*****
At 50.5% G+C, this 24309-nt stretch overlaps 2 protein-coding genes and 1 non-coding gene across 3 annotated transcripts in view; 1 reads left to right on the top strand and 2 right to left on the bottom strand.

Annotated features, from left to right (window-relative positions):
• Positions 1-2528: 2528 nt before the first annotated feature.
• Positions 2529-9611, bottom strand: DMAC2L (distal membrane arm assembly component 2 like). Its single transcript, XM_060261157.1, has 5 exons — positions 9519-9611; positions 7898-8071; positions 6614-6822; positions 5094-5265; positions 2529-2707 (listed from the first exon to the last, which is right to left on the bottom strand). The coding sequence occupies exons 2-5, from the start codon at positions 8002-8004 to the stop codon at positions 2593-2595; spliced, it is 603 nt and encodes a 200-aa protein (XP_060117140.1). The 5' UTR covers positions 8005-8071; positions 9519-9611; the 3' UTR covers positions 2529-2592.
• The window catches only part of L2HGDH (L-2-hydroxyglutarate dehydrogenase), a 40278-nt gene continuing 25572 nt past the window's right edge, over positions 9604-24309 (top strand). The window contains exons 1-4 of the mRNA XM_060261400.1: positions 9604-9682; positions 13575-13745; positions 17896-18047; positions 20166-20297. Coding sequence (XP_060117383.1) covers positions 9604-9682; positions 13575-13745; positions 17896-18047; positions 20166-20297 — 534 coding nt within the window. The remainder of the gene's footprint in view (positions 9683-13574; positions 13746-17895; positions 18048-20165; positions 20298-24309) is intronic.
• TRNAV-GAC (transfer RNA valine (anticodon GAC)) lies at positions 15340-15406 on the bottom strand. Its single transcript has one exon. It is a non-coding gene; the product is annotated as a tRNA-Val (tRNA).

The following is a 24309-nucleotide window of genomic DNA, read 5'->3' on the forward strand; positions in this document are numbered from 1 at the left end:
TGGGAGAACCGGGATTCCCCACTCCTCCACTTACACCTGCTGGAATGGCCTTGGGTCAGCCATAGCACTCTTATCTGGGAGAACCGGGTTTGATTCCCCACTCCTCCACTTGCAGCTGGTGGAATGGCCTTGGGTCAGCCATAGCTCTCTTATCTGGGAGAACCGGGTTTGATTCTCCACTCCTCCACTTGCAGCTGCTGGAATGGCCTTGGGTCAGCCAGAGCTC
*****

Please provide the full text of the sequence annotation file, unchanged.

At 50.5% G+C, this 24309-nt stretch overlaps 2 protein-coding genes and 1 non-coding gene across 3 annotated transcripts in view; 1 reads left to right on the top strand and 2 right to left on the bottom strand.

Annotated features, from left to right (window-relative positions):
• Positions 1-2528: 2528 nt before the first annotated feature.
• Positions 2529-9611, bottom strand: DMAC2L (distal membrane arm assembly component 2 like). Its single transcript, XM_060261157.1, has 5 exons — positions 9519-9611; positions 7898-8071; positions 6614-6822; positions 5094-5265; positions 2529-2707 (listed from the first exon to the last, which is right to left on the bottom strand). The coding sequence occupies exons 2-5, from the start codon at positions 8002-8004 to the stop codon at positions 2593-2595; spliced, it is 603 nt and encodes a 200-aa protein (XP_060117140.1). The 5' UTR covers positions 8005-8071; positions 9519-9611; the 3' UTR covers positions 2529-2592.
• The window catches only part of L2HGDH (L-2-hydroxyglutarate dehydrogenase), a 40278-nt gene continuing 25572 nt past the window's right edge, over positions 9604-24309 (top strand). The window contains exons 1-4 of the mRNA XM_060261400.1: positions 9604-9682; positions 13575-13745; positions 17896-18047; positions 20166-20297. Coding sequence (XP_060117383.1) covers positions 9604-9682; positions 13575-13745; positions 17896-18047; positions 20166-20297 — 534 coding nt within the window. The remainder of the gene's footprint in view (positions 9683-13574; positions 13746-17895; positions 18048-20165; positions 20298-24309) is intronic.
• TRNAV-GAC (transfer RNA valine (anticodon GAC)) lies at positions 15340-15406 on the bottom strand. Its single transcript has one exon. It is a non-coding gene; the product is annotated as a tRNA-Val (tRNA).

The following is a 24309-nucleotide window of genomic DNA, read 5'->3' on the forward strand; positions in this document are numbered from 1 at the left end:
TGGGAGAACCGGGATTCCCCACTCCTCCACTTACACCTGCTGGAATGGCCTTGGGTCAGCCATAGCACTCTTATCTGGGAGAACCGGGTTTGATTCCCCACTCCTCCACTTGCAGCTGGTGGAATGGCCTTGGGTCAGCCATAGCTCTCTTATCTGGGAGAACCGGGTTTGATTCTCCACTCCTCCACTTGCAGCTGCTGGAATGGCCTTGGGTCAGCCAGAGCTC